Variables Sampling Plan - Fraction Defectives - Standard Deviation Known

The BIS.Net Team BIS.Net Team

Variables acceptance sampling plans are used when quality characteristics are measured on a continuous scale. Variables sampling plans tend to be more efficient than Attributes Sampling plans with a much lower sample size.

This type of sampling plan protects against the receipt, or release of lots with excessive defectives. Defectives are items where measurements fall outside specification limits. For example moisture content may be specified for a delivery of a raw material. If the percentage of moisture that falls outside specification limits is excessive the lot will be rejected. The proportion falling outside specification limits is called fraction defective. The percentage is called percent defectives, which is 100 times the fraction defectives.

There are two types of sampling plans provided for fraction defectives plans. One is for standard deviation known and the other standard deviation unknown. (However, if the standard deviation is unknown, more reliable results will be achieved by using the Sd known plans, achieved by estimating the standard deviation through large enough preliminary sampling and monitoring for changes through control charts. (If a change in Sd is detected the sampling plan needs to be revised.)

Because percent defectives is easier to understand for some people, the BIS.Net App uses percent defectives.

This plan requires for you to specify the lower and upper specification limits, the AQL and LTPD, including the producer’s and consumer’s risks and known standard deviation.

AQL is called the Acceptable Quality Level. Some may understandably object to the term Acceptable Quality Level. There should be no such a thing as Acceptable Quality Level some will argue. The only Acceptable Quality Level some say is zero percent defectives according to critics of this concept. However, in the real world many processes cannot consistently produce products without defectives. Each process, it may be argued produces an inherent percentage of defectives, which must be accepted as a ‘fact of life’, until engineering efforts lower the average percent of defectives. Once the inherent process percent of defectives is known, it becomes the AQL.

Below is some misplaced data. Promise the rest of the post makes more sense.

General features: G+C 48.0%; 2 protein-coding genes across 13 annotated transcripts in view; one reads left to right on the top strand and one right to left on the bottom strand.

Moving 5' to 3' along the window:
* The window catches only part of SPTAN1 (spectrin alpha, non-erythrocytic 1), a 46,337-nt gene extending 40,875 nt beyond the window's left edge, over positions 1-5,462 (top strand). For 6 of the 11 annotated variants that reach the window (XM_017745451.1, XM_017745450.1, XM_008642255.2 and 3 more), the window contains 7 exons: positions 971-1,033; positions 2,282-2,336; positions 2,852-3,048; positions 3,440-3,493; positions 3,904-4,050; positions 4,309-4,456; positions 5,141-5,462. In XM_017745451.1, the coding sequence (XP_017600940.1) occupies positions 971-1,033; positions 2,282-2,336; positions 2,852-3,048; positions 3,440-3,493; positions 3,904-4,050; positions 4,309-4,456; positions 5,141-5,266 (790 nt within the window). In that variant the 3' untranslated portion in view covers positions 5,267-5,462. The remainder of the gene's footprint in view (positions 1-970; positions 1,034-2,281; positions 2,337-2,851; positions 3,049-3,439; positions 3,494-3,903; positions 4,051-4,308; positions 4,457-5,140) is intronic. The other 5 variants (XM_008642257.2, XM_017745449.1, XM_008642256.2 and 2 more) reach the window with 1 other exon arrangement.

The Producer’s risk is the probability of rejecting a lot with defectives equal to the AQL. This produce will wish for this probability to be low.

The LTPD is the maximum percent defectives that you are willing to tolerate. Of course, the ideal is 0, but a realistic level is needed, or you will most likely reject every lot. You must also specify the maximum consumers risk associated with the LTPD. The consumer risk is the risk carried by whoever receives the product. It is the percent probability of ACCEPTING lots that are at the LTPD.

The AQL is defined by your process and hence is not something that can be negotiated with your customer. However, your customer may decide to use an alternative supplier if your AQL is considered too high. What needs to be negotiated is the Consumers risk, which is the risk for the customer. Similarly, the LTPD needs to be negotiated with the customer. Defining the AQL, Producer’s risk, the LTPD and Consumer’s risk will determine the sampling plan’s sample size and hence the need for negotiation.

The BIS.Net Acceptance Sampling Plan App provides an OC CURVE and the Sampling Plan for its output, such as shown below.

Shewhart chart demonstrating the issues with spc theory

The purpose of the OC Curve is to assess the probabilities of acceptance and rejection at all levels of percentage defectives

Shewhart chart demonstrating the issues with spc theory

For this sample plan a sample size of 63 is taken and if the average is less than 0.9 or greater than 9.1 the lot is rejected.

This sampling plan is NOT robust to non-normality.

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